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  • Development of Neuro-Therapeutic Agents to Supplement Endovascular Revascularization in Stroke: Neuroprotection by Local Intra-Arterial (IA) Infusion of Norcantharidin in a Rodent Ischemia-Reperfusion

    Final Number:
    140

    Authors:
    Imad S Khan MD; Mitchell Odom; Daniel Colvin PhD; Chad Quarles; Robert James Singer MD; Moneeb Ehtesham MD

    Study Design:
    Laboratory Investigation

    Subject Category:
    Cerebrovascular

    Meeting: AANS/CNS Cerebrovascular Section 2014 Annual Meeting

    Introduction: Contemporary endovascular techniques have made it possible to quickly and effectively establish reperfusion in the setting of an acute ischemic stroke (AIS). There is however a paucity of research in developing endovascular neuro-protective agents to combat the potentially devastating effects of reperfusion injury. Various studies have shown MMP-9 to be the main mediator of damage in the setting of reperfusion injury. To help develop endovascular neuro-therapeutic modalities, we tested the efficacy of IA norcantharidin (MMP-9 inhibitor) in a rodent I/R model.

    Methods: Adult spontaneously hypertensive male rats (290-310 g) underwent occlusion of their MCA for 90 minutes via an intra-luminal filament followed by local intra-arterial delivery of drug or sham treatment. Two groups of rats were investigated: treated rats (administered IA norcantharidin @ 0.5mg/kg), and control rats (administered vehicle alone). The animals were sacrificed 7 days after the stroke. Stroke volume and blood-brain-barrier disruption (BBBD) was evaluated with DWI and DCE scans, respectively. Neurological scores, foot placement accuracy and foot-fault scores (via Ladder-rung-walking test) were calculated in a blinded manner.

    Results: Rats treated with norcatharidin had significantly decreased infarct volume compared to controls (148.1 ± 10.2 vs. 178.5 ± 9.9 mm3, p<0.05, n=11 per group). Treated rats also showed significantly decreased BBBD compared to controls. This was depicted by significantly decreased percentage of regional contrast enhancement in treated rats compared to control rats (2.5 ± 0.8% vs. 0.3 ± 0.01%, p<0.05, n=5 per group). Treated rats also depicted significantly better behavioral scores (p<0.001), foot fault scores (p<0.05) and foot placement accuracy (p<0.05) for all days tested after stroke (7 days).

    Conclusions: Development of neuro-therapeutic agents to supplement revascularization techniques has the potential to significantly improve outcome in patients with AIS. Local IA norcantharidin was found to decrease the volume of infarct, decrease BBBD and improve neurological outcome in a rodent I/R model.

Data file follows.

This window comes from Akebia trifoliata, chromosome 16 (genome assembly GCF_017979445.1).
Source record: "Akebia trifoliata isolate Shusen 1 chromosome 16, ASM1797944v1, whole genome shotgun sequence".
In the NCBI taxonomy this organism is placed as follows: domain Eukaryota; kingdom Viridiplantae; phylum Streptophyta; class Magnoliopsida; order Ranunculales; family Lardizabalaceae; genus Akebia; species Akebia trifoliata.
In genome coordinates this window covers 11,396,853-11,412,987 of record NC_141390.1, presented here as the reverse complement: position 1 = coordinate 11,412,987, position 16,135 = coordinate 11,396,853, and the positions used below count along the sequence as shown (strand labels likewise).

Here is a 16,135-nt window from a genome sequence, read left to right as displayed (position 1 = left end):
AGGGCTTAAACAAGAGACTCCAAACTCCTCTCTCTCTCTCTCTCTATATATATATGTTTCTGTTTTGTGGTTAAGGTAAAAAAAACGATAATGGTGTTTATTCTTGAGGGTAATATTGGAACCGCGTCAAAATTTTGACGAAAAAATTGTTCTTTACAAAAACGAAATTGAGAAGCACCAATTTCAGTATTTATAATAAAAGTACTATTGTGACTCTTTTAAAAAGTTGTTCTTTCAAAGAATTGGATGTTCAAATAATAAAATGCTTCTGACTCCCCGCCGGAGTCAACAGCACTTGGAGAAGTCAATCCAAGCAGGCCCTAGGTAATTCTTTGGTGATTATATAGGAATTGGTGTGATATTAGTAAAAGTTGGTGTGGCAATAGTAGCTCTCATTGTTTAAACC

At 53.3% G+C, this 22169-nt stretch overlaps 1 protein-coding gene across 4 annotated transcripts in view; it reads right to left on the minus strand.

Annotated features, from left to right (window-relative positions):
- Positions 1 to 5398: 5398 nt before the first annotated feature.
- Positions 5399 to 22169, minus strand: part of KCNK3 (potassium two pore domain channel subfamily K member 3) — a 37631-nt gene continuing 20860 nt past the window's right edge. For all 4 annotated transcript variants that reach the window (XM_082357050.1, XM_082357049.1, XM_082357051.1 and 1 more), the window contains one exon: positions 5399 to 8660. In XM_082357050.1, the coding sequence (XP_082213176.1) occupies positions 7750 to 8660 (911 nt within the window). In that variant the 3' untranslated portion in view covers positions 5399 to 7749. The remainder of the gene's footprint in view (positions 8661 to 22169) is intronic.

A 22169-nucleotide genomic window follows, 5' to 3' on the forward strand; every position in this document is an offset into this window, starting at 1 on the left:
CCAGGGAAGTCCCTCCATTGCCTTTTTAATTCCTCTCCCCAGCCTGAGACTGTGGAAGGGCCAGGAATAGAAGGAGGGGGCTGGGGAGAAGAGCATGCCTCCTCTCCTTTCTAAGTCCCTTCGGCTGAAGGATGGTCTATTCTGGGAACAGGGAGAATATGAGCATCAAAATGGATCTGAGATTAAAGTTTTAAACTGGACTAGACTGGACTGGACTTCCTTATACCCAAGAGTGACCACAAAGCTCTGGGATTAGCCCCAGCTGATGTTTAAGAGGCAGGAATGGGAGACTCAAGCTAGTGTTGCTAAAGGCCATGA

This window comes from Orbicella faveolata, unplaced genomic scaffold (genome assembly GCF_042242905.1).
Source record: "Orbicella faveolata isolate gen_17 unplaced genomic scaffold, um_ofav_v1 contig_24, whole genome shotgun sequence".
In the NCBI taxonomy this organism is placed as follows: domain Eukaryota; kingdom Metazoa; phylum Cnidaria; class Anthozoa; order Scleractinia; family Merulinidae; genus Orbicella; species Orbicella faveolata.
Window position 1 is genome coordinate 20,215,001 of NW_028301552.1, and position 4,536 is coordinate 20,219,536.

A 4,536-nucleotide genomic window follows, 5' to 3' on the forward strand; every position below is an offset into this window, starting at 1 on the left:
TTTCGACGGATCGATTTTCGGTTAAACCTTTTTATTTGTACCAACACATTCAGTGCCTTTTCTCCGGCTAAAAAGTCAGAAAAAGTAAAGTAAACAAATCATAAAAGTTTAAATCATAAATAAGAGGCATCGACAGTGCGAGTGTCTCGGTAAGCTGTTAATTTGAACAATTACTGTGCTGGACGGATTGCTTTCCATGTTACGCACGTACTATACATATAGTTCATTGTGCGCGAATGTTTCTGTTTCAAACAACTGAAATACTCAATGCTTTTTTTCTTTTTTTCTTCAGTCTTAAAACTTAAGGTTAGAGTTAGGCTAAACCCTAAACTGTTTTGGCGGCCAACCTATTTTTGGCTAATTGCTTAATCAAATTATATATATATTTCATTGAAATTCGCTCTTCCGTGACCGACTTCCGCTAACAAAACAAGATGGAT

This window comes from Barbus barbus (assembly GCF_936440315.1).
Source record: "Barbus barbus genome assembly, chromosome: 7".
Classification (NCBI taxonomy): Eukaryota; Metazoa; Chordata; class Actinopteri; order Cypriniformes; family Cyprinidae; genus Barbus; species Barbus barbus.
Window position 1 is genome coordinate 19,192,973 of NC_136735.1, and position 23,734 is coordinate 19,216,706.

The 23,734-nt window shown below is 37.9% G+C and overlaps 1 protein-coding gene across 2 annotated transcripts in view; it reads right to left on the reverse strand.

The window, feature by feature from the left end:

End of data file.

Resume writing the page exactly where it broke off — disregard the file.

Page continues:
Patient Care: 1. Help develop intra-arterial modalities to protect the vulnerable ischemic brain from the potentially devastating effects of reperfusion injury. 2. Provide further evidence that neuroprotective drugs administered at the time of reperfusion in stroke patients may have a significant beneficial effect.

    Learning Objectives: By the conclusion of this session, participants should be able to: 1) Describe the importance of reperfusion injury and how it may potentially worsen clinical outcome by disrupting the blood-brain-barrier, increasing infarct volume and increasing the risk of hemorrhagic transformation. 2) Discuss, in small groups about how matrix metalloproteinase (especially MMP-9) play an important part in reperfusion injury after ischemic episode, and systemically administered MMP-9 inhibitors have been shown to decrease reperfusion injury in various stroke models 3) Identify potentially effective supplemental endovascular treatment to provide neuroprotection to the ischemic brain from reperfusion injury: MMP-9 inhibitors administered once locally (intra-arterially) at the time of reperfusion in a rodent model have a significant neuroprotective effect.

    References: 1. Chen Y-J, Chang W-M, Liu Y-W, Lee C-Y, Jang Y-H, Kuo C-D, et al. A small-molecule metastasis inhibitor, norcantharidin, downregulates matrix metalloproteinase-9 expression by inhibiting Sp1 transcriptional activity in colorectal cancer cells. Chem Biol Interact. 2009 Oct 30;181(3):440–6. 2. Dang S, Liu X, Fu P, Gong W, Yan F, Han P, et al. Neuroprotection by local intra-arterial infusion of erythropoietin after focal cerebral ischemia in rats. Neurol Res. 2011 Jun;33(5):520–8. 3. Dejonckheere E, Vandenbroucke RE, Libert C. Matrix metalloproteinases as drug targets in ischemia/reperfusion injury. Drug Discov Today. 2011 Sep;16(17-18):762–78. 4. Marinov MB, Harbaugh KS, Hoopes PJ, Pikus HJ, Harbaugh RE. Neuroprotective effects of preischemia intraarterial magnesium sulfate in reversible focal cerebral ischemia. J Neurosurg. 1996 Jul;85(1):117–24. 5. Morancho A, Rosell A, García-Bonilla L, Montaner J. Metalloproteinase and stroke infarct size: role for anti-inflammatory treatment? Ann N Y Acad Sci. 2010 Oct;1207:123–33. 6. Saver JL. Improving reperfusion therapy for acute ischaemic stroke. J Thromb Haemost JTH. 2011 Jul;9 Suppl 1:333–43. 7. Yeh C-B, Hsieh M-J, Hsieh Y-H, Chien M-H, Chiou H-L, Yang S-F. Antimetastatic effects of norcantharidin on hepatocellular carcinoma by transcriptional inhibition of MMP-9 through modulation of NF-kB activity. PloS One. 2012;7(2):e31055.

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